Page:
Monday, December 28, 2020

sycamore serving spoon


One beautiful day this fall, while riding to Ocean Beach from East County, I came across a bus with trees painted on the outside. The owner of the bus was outside, and this felt like a great opportunity to meet someone new. Luke and I hit it off right away, and he offered to make a video of me doing a spoon carving demonstration I was planning. Besides being a wonderful, kind human being, Luke is a video blogger and web designer travelling the country while learning how to be more fully alive. Check out his videos on his YouTube channel! 

When I started to ride off after our meeting I remembered I'd said to myself that the next person I had the opportunity to get a picture taken by I would ask. So I went back and Luke got this nice picture of me with my unusual bicycle luggage system. 

The wood came from a huge sycamore growing near where we had breakfast on the side of the road the morning of a spoon carving demonstration I was doing at Backfence Society in Vista. I was not able to get a fresh branch, but found one recently fallen that I selected a good section from. The wood was harder to work because of how dry it was, and doing the axe work took the full two hours of the demo. I was able to finish the clean up knife work the same day, and eventually finished it on a special visit to Luke at his bus where he was parked on Fiesta Island. It was presented to him as a gift that day. 

Tuesday, December 22, 2020

kolrosed crab apple

 This spoon was commissioned by a friend. The wood is crab apple, given to me by my spoon carving teacher on Orcas Island, who has an abundance of nifty woods around his shop to toss my way when I visit. It took the kolrosing really well, which was perfect for the curvy design I decided to put on this spoon. 

What do you see in this picture? What does it symbolize for you? To me it speaks of God and Gaia. The Love behind it all and the sturdy Mother of our bodies that He shines through. There are so many ways to depict the oneness! The image of Her came first, and the rest was spontaneous as I worked the drawing on the spoon handle with pencil. Thank you Creator!

photo by Ron Hurley

Monday, October 5, 2020

kolrosed mountain ash


Playing with some kolrosing! I'm using the point of a regular small straight knife for this, and it is working alright. The powder I used for color this time is clove. 

Friday, September 25, 2020

indian hawthorn


A new friend named Margaret suggested for my spoon-carving pleasure some really hard wood pruned in the past year at her property near Oceanside, California. She said it was hawthorn. I thought that was unlikely because I have only known hawthorn to grow up north. She later found pictures online and it looks like it is an indian hawthorn, which is different from the English ones I know. The wood carves much differently, more like cherry, and the color is similar to cherry as well. This one I allowed to go longer in the toaster, so it got quite dark, and obscured the wood grain patterns. I made three small lines by kolrosing on the neck, which can barely be seen after the toasting. The shape of the bowl is inspired by the spoons of Adam Hawker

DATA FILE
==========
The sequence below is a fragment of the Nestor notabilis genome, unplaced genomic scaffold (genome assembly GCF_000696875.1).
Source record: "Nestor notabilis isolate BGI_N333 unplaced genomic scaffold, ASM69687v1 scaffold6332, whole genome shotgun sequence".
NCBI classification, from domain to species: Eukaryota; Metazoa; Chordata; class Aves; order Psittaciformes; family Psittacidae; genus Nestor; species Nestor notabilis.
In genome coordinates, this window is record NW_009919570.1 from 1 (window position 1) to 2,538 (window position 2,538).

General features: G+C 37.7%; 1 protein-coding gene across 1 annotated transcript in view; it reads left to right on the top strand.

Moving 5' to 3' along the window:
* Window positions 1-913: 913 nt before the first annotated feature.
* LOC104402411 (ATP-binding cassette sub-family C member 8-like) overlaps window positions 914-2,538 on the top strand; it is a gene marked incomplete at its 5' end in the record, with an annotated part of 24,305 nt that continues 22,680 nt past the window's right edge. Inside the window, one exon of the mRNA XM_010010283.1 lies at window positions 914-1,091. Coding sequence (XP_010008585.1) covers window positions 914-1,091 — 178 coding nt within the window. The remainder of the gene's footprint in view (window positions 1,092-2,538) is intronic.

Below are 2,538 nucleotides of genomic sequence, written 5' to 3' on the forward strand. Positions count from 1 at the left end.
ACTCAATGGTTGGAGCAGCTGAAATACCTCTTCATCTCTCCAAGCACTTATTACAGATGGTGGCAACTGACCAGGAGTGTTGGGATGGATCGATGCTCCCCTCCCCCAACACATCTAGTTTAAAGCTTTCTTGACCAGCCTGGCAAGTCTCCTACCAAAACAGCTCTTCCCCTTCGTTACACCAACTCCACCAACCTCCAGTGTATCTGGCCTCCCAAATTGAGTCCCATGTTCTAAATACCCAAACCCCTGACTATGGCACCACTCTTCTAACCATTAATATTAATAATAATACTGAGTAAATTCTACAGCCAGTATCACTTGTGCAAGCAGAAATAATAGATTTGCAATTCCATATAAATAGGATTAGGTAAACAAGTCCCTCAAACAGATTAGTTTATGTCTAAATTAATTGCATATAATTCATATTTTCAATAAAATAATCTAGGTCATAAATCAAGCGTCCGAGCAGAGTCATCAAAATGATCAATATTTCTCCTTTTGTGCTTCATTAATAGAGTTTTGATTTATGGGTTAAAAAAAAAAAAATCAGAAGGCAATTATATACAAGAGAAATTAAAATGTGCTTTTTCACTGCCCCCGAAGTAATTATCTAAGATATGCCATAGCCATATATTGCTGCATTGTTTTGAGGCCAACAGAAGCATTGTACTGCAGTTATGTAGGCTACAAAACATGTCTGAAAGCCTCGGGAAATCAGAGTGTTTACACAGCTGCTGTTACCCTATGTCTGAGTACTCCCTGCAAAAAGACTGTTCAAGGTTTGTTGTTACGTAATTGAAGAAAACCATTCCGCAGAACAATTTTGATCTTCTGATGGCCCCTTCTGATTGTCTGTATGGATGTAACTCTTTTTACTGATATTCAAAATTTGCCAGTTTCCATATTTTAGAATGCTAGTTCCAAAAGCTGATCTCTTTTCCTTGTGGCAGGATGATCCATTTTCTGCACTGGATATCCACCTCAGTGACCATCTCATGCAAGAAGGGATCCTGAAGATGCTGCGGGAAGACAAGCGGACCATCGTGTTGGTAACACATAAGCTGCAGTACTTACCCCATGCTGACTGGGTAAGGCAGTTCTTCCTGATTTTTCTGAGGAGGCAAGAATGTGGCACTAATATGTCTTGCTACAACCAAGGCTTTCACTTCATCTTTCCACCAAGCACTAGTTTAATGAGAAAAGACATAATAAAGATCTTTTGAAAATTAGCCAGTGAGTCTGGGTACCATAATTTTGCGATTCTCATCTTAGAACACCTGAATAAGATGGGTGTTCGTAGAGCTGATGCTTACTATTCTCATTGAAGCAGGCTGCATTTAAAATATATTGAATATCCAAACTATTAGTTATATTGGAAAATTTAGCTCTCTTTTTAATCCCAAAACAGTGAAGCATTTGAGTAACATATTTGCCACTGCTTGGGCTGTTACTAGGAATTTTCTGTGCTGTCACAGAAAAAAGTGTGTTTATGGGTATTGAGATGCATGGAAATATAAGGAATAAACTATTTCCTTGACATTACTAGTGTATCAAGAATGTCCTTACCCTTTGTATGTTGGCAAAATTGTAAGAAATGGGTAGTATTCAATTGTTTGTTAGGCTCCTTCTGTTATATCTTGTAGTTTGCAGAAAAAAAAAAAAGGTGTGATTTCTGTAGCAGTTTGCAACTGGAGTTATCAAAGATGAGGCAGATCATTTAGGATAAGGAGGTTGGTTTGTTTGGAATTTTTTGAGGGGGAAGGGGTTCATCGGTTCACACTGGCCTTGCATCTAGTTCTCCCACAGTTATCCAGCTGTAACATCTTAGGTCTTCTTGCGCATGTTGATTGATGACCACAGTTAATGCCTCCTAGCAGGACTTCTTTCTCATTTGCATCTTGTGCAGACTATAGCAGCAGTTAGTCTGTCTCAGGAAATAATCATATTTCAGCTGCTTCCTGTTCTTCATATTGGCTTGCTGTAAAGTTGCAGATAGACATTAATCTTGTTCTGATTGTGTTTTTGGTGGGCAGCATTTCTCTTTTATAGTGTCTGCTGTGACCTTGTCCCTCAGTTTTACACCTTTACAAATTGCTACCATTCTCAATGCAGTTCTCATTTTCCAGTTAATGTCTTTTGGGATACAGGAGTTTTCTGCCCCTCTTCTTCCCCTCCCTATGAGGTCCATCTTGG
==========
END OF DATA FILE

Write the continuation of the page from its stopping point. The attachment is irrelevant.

I've been playing around with how to soften the sharp corner on the back of the handle for the comfort of the hand. In this case I made an angle cut all the way along it and carried it into a facet curving to the edge of the bowl. I'm quite happy with how that worked out!

Thursday, September 24, 2020

service berry

 One day Andre was cutting down a biiiiiig service berry next to the cheese room. He couldn't help but think of Davis, the spoonmaker, who was always looking for new wood to carve into beautiful spoons...

So I roughed out a blank from this wood, having a certain design for the handle in mind inspired by many metal spoons I have enjoyed with this upward swooping end. Then it dried out and sat and sat until I retrieved it on my sport visit back to the San Juans in the end of August. Sometimes it just comes as a surprise when these spoons come into being. I was really happy with how this one came out!

Monday, September 21, 2020

olive ladle

I harvested this olive from a very old tree on Lilac Road with my friend Kendra just before moving on from the place we were living together. She helped me out in a time when I had nowhere else to go. This spoon I made in gratitude for what she gives and reverence for who she is. My hope is that it will serve her well in her kitchen, serving many nourishing soups to many smiling friends.

Here it is next to an eating spoon for size comparison.

sturdy alder

This compact eating spoon is made from alder from our family land on Orcas Island. It is now in the hands of my brother Learner. This one is completely knife finished, which is unusual for the bowl of the eating spoons I carve. I think this is the first one on which I carved the spine ridge. It is a very sturdy spoon, which matches my brother's sturdy character.